I like the details of your explanations, it really helps in understanding more about the machining processes in this hobby.

Great looking parts, very nice job altogether..

Welcome to the forum Bob.

Thanks for the detailed thread. Your work looks great. I'm sure your brother will be thrilled.

Keep it coming!

Professional quality thread with great photos and explanations.

Hi Bob, wEc1 I really enjoyed reading your thread (I'm an old aeromodeler) and am looking forward to seeing your progress to the end.

Way to go Bob. A nice thread. I'd like to make some R/C engines myself some day.

I like the idea about sweeping the compound to get a radius. I'm gonna have to try that. I've looked at a lot of designs for making radius attachments too but they all look like a lot of work and it's hard to tear myself away from building the engine when I am in the middle of it. I will make one some day but that day is not today.
Sometimes, I'm not sure whether I am machining, or taking a history lesson. Here comes a history lesson.

Making the cylinder jacket required tapping a 5/16"-24 thread. The recommended tap drill is a "Letter I" drill. I seldom need to use lettered drills, and have never bought any. But, in my drill drawer, I have a handful of them that I have inherited. I didn't find any "I" drills, but I did find two "N" drills inscribed with the initials "USAAF" - "United States Army Air Force".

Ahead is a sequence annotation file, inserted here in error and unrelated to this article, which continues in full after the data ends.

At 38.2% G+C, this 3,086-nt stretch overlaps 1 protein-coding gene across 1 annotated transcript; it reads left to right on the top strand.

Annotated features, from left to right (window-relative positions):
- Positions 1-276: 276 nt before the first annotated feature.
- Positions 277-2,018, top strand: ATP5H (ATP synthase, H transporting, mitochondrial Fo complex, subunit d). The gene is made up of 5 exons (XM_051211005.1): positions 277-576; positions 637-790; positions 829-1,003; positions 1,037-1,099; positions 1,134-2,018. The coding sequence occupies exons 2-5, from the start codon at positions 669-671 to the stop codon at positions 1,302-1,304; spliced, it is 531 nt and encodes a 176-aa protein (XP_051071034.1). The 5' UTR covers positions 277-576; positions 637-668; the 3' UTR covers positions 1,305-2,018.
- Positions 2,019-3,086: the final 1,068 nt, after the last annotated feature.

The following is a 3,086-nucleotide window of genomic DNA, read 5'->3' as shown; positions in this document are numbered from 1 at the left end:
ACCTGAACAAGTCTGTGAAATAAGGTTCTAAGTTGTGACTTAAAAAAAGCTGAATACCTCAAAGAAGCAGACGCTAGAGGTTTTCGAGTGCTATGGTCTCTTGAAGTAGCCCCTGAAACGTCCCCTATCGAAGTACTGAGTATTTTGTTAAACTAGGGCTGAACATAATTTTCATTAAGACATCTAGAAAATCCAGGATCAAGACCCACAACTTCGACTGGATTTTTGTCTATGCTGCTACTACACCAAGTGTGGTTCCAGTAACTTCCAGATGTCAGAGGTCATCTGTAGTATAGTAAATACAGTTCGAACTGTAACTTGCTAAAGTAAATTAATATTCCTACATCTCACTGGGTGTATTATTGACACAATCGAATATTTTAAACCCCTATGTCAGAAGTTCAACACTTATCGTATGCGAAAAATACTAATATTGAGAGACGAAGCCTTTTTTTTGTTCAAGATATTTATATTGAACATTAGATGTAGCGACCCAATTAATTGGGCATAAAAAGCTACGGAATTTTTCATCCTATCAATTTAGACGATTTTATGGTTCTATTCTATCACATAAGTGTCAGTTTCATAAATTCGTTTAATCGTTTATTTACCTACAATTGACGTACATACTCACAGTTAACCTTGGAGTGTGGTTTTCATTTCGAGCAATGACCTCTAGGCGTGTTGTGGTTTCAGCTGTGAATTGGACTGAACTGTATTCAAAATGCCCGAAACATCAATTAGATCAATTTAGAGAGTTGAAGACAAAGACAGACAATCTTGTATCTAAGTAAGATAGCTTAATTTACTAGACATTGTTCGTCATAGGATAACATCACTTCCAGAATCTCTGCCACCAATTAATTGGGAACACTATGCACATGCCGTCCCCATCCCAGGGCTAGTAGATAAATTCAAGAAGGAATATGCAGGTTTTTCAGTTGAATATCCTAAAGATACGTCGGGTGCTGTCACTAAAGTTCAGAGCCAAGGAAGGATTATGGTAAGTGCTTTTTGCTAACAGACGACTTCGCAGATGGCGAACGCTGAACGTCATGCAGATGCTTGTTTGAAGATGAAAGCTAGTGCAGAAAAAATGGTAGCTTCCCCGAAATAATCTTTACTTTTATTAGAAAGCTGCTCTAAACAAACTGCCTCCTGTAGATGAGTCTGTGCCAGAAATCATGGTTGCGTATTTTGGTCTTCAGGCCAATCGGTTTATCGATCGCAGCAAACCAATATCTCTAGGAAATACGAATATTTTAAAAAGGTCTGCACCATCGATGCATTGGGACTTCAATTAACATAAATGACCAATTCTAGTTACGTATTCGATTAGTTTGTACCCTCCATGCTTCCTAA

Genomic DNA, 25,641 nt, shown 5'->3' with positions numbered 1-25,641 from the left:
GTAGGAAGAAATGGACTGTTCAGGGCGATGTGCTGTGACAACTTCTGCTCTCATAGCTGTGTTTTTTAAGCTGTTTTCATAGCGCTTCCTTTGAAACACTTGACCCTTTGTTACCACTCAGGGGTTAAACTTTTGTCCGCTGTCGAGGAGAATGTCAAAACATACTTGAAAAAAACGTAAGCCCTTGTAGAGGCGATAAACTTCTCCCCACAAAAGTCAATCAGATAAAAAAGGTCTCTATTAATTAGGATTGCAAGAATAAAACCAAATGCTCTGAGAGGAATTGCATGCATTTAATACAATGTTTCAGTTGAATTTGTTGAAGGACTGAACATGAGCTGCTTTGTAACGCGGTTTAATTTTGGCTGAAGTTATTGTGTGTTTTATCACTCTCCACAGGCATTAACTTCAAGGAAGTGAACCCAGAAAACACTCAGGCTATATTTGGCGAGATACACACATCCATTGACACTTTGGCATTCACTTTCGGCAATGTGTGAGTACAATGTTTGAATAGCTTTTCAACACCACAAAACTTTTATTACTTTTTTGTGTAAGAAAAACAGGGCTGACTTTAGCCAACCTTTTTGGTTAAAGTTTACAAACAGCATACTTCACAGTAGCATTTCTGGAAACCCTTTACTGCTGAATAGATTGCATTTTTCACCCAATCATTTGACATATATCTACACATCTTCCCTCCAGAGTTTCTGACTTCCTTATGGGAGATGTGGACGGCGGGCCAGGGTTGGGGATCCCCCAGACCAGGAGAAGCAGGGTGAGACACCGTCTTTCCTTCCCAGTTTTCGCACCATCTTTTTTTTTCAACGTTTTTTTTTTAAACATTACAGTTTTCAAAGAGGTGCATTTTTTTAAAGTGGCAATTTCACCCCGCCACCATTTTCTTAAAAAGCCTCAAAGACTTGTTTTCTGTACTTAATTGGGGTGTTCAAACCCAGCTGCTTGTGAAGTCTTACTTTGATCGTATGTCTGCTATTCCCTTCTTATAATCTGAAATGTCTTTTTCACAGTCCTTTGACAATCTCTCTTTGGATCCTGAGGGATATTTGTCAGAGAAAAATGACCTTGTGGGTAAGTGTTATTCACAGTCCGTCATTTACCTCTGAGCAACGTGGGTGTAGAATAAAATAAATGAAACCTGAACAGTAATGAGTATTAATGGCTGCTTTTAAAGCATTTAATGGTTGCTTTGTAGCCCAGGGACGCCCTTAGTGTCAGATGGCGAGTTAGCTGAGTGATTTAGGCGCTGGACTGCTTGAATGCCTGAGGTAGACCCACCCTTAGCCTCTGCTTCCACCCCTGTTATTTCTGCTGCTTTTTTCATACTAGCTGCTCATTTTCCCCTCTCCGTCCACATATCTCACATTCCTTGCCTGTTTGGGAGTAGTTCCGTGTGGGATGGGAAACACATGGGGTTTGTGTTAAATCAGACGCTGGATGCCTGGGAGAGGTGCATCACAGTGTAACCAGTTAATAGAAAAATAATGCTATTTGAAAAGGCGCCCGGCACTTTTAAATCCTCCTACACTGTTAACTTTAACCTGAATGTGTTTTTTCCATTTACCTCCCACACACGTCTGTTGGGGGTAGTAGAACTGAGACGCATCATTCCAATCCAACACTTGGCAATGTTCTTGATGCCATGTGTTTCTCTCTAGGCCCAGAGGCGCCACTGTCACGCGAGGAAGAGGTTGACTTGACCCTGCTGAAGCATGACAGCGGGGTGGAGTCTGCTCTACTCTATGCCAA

A quick internet search tells me that the USAAF existed from 1941 to 1947. I'll never expect "The History Channel" to run an episode titled "The Twist Drills that Defeated Hitler", but I can't help but wonder what role these drills played. Do I dare use them? I don't dare to even wash the grunge out of their flutes! To the best of my knowledge, none of my relatives were machinists for the USAAF, so I don't know how these came into my dad's possession, but I suspect they had belonged to one of his friends, Joe Gerard, whose initials are inscribed on many of my precision tools, and confusingly, are the same as my dad's, Jerome Grant. I'd have to guess that the average age of the tools I am using is older than I am.